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What Is Panniculus?

A panniculus is a flap of excess skin, fat and tissue at the bottom of the abdomen.
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  • Written By: Mary McMahon
  • Edited By: Kristen Osborne
  • Last Modified Date: 11 November 2014
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Panniculus is a medical term to describe a layer or membrane of tissue. This term is often used specifically in discussions of very large layers of lower abdominal fat, which may be separated by grade to better describe the extent of the fat and its impact on the patient. In some cases, a doctor may recommend surgery because panniculus can pose health risks. Other patients may opt for surgical treatment for aesthetic reasons.

In terms like “panniculus adiposus,” the term refers simply to a layer of regular fatty tissue. All animals have deposits of fat, allowing them to store energy and absorb physical impacts. These deposits can become a problem if they grow especially pronounced. In the case of abdominal fat, it can start to grow over and beyond the abdomen, eventually covering the genitals and potentially extending even further, passing the knees. This can cause considerable discomfort for the patient.

One risk with panniculus is the tendency to form skin folds. These tend to be dark, moist, and warm, making them an ideal breeding ground for organisms like bacteria and fungi. Patients can develop severe skin infections, and may experience large ulcerations and lesions from unchecked growth of microorganisms. In addition to causing an unpleasant odor, this will expose patients to risks like septicemia, where an infection enters the bloodstream and can potentially cause multiple organs to fail.

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The weight of panniculus can also distort a patient's posture and may cause strain on the back. Patients and doctors may also believe there is a dangerous growth like a tumor inside. It can be hard to perform diagnostic tests because the fatty tissue makes it difficult to identify structures inside the panniculus, and a patient may need invasive testing to find out more about what is happening inside.

Patients sometimes have a mild panniculus after pregnancy, until the body recovers and the skin rebounds, tightening back up over the lower abdomen. Major weight loss can also leave behind pockets of skin and loose fat, and patients may need surgery to remove skin folds once their weight stabilizes. This will make them feel more comfortable, reduce the risks of infection, and allow the natural contours of their bodies to emerge. Significant weight gain can also cause panniculus, and a surgeon may ask a patient to lose weight before performing surgery to remove the excess tissue, as being significantly overweight can be dangerous in surgery.

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wavy58
Post 4

I used to be extremely overweight. I had a very well-paying job, but because of responsibilities at home, I had no me time. I ended up overeating to comfort myself in times of stress, which were frequent.

I finally decided it was time to do something about my sad personal situation. I told my husband that I had to have an hour to myself for exercise every day, and he would have to help out around the house. When he learned about my plan to lose weight, he was happy to help.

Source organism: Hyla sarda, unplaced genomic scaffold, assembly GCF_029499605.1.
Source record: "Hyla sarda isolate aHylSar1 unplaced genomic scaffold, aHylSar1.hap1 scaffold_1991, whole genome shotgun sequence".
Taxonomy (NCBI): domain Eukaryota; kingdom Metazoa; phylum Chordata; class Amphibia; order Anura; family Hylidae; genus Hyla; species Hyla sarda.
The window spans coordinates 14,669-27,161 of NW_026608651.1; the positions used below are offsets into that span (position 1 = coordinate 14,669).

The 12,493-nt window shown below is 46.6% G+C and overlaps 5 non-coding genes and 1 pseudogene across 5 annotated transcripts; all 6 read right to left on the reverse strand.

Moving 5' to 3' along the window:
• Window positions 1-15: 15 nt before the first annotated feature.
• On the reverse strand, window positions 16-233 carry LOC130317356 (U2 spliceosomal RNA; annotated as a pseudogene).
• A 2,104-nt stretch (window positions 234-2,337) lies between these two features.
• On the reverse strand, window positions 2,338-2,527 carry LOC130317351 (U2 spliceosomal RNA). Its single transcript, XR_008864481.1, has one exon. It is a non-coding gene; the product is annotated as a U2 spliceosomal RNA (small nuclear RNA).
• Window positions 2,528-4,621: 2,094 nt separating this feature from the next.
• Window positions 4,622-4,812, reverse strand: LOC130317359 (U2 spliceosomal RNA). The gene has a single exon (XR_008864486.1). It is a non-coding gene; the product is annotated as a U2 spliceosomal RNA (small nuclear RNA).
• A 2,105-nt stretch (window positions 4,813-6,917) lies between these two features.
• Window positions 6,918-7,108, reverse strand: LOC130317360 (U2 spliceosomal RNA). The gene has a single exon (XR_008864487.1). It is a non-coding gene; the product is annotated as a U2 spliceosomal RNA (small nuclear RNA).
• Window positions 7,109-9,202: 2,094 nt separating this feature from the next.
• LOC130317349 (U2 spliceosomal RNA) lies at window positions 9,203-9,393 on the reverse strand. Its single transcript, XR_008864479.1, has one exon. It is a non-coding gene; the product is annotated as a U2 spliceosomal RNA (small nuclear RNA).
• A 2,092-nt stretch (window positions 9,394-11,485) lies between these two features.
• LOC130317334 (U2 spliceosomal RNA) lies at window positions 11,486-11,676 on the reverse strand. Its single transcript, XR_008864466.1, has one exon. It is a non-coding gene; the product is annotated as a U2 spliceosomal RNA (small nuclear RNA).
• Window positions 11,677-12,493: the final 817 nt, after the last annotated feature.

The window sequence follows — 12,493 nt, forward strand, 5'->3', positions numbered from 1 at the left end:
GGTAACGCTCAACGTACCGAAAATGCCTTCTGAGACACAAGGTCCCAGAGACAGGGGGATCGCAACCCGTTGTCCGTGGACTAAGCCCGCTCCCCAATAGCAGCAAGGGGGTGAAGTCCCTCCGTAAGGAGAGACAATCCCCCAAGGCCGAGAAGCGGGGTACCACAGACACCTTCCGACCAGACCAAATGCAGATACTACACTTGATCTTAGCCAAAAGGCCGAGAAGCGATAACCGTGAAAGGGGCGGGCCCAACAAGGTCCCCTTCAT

Immediately after starting my diet and exercise routine, I opened a savings account to put aside money for the surgery I knew I would need in the future to get rid of my panniculus. If I was going to go to all the trouble of getting a new body, I wanted it to be awesome.

Within a year, I had enough money in the account for the surgery. I decided to keep losing weight for another year, though. I wanted to get all of the fat out of the way so all the doctor would have to remove would be excess skin.

Oceana
Post 3

@Perdido - As the uterus retracts back to its old shape, so does most of the abdomen. This won’t happen in every case, though, and your sister-in-law really needs to start exercising as soon as she can.

I started doing core strength training workouts and yoga for new moms about four weeks after having my baby. My doctor told me that since I hadn’t had any complications with the birth, my body should be ready for exercise.

This was essential in helping my body regain its muscle tone and shape. If I hadn’t exercised, I probably would still have my panniculus.

Perdido
Post 2

My sister-in-law has a panniculus because she gave birth three weeks ago. She has been asking everyone she knows about how to lose the extra skin, and almost everyone has told her that it will go away on its own.

Is this true? Does the panniculus just resorb into the body, or is there something she needs to do to help it along? I’m sure that right now is the best time for her to take action, because some people I know still have their panniculus years after giving birth. She is still in her twenties, and she doesn’t want to be stuck with unattractive flab for the rest of her life.

cloudel
Post 1

One of my coworkers has panniculus. She is severely overweight, and daily activities like walking from one side of the building to the other are difficult for her.

She recently went on a diet, and she has lost twenty pounds so far. She got motivated to lose weight when the boss called her in his office to discuss personal hygiene. The odor from her panniculus was becoming offensive, and he thought that she just wasn’t showering.

Embarrassed but not in a position to quit her job, she found a reason to stick to her diet. After she loses the fat and the skin folds are all that are left behind, she plans to have them surgically removed. It will take awhile, though, because she currently weighs about four-hundred pounds.

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